An emerging infectious disease (EID) is an infectious disease whose incidence has increased in the past 20 years and could increase in the near future. Emerging infections account for at least 12% of all human pathogens. EIDs are caused by newly identified species or strains (e.g. Severe acute respiratory syndrome, HIV/AIDS) that may have evolved from a known infection (e.g. influenza) or spread to a new population (e.g. West Nile fever) or to an area undergoing ecologic transformation (e.g. Lyme disease), or be "reemerging" infections, like drug resistant tuberculosis. Nosocomial (hospital-acquired) infections, such as methicillin-resistant Staphylococcus aureus are emerging in hospitals, and extremely problematic in that they are resistant to many antibiotics. Of growing concern are adverse synergistic interactions between emerging diseases and other infectious and non-infectious conditions leading to the development of novel syndemics. Many emerging diseases are zoonotic - an animal reservoir incubates the organism, with only occasional transmission into human populations.
Viral meningitis, also known as aseptic meningitis, is a type of meningitis due to a viral infection. It results in inflammation of the meninges (the membranes covering the brain and spinal cord). Symptoms commonly include headache, fever, sensitivity to light, and neck stiffness.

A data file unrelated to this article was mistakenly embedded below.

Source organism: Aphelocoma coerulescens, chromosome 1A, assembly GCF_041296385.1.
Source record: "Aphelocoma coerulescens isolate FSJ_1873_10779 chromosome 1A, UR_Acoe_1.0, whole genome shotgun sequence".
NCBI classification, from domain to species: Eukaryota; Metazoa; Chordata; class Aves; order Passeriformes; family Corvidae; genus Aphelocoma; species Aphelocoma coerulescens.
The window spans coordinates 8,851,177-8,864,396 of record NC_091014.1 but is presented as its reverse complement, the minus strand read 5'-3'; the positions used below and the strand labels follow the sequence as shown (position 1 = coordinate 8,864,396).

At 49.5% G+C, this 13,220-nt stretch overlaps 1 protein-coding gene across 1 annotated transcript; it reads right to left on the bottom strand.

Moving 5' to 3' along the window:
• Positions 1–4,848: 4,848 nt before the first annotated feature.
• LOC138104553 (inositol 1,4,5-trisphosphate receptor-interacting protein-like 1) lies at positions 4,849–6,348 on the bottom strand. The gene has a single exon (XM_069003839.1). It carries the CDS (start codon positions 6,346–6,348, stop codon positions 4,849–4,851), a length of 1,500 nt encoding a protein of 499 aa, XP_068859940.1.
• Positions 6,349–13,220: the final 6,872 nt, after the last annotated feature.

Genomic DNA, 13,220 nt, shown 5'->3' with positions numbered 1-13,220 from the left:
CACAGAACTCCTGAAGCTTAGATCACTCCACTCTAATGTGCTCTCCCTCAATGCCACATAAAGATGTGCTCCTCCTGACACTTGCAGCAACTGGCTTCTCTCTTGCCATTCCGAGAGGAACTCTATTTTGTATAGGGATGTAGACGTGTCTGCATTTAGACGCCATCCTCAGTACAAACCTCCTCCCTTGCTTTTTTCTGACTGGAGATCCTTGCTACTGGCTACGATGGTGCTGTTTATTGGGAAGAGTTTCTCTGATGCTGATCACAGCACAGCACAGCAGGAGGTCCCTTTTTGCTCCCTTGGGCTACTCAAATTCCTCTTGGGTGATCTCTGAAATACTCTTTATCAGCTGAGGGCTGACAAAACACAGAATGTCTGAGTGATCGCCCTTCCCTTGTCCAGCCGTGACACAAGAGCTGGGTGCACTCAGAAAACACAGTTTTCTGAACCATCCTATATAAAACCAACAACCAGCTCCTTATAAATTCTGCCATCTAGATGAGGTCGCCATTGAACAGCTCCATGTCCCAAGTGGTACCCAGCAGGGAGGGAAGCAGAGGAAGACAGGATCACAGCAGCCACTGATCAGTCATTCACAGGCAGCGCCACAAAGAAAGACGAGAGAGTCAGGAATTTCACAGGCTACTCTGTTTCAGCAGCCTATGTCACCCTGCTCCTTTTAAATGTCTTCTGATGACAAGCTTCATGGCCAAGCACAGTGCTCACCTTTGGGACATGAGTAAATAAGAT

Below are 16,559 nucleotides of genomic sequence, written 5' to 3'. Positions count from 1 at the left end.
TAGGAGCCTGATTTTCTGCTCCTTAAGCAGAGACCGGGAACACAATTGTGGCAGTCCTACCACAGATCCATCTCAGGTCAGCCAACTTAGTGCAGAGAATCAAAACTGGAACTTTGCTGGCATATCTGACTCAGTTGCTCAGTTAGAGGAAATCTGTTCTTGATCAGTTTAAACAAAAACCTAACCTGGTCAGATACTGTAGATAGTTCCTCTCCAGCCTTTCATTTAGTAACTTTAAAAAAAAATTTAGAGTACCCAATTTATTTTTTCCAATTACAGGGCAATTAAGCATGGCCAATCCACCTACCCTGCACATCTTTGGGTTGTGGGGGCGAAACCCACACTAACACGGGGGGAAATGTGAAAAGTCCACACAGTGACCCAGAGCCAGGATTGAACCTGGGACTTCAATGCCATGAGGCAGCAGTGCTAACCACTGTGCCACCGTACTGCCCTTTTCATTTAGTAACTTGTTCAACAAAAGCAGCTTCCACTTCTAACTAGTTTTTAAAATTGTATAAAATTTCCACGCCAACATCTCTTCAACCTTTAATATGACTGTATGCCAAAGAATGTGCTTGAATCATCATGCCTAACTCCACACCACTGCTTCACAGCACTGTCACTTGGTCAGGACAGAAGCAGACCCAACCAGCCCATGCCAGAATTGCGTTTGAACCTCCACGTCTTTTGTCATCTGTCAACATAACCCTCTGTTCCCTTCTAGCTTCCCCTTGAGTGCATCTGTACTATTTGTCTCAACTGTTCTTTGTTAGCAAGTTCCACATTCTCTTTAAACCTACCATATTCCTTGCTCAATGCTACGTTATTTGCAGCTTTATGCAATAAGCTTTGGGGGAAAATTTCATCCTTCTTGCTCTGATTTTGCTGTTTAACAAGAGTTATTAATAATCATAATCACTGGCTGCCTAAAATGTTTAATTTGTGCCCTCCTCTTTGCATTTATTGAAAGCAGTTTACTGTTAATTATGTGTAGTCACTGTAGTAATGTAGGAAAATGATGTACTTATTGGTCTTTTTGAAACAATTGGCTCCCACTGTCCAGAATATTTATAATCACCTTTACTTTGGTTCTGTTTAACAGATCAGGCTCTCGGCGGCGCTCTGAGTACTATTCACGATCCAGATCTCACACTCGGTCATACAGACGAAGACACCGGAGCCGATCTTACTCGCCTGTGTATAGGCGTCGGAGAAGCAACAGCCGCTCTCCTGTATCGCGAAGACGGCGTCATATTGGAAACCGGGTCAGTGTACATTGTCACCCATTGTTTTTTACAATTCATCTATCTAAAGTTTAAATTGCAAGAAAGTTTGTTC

Viruses are the most common cause of aseptic meningitis. Most cases of viral meningitis are caused by enteroviruses (common stomach viruses). However, other viruses can also cause viral meningitis. For instance, West Nile virus, mumps, measles, herpes simplex types I and II, varicella, and lymphocytic choriomeningitis (LCM) virus. Based on clinical symptoms, viral meningitis cannot be reliably differentiated from bacterial meningitis, although viral meningitis typically follows a more benign clinical course. Viral meningitis has no evidence of bacteria present in cerebral spinal fluid (CSF). Therefore, lumbar puncture with CSF analysis is often needed to identify the disease.
In most causes there is no specific treatment, with efforts generally aimed at relieving symptoms (headache, fever, or nausea). A few viral causes, such as HSV, have specific treatments.
In the United States viral meningitis is the cause of greater than half of all cases of meningitis. From 1988–1999, about 36,000 cases occurred a year. While the disease can occur in both children and adults it is more common in children.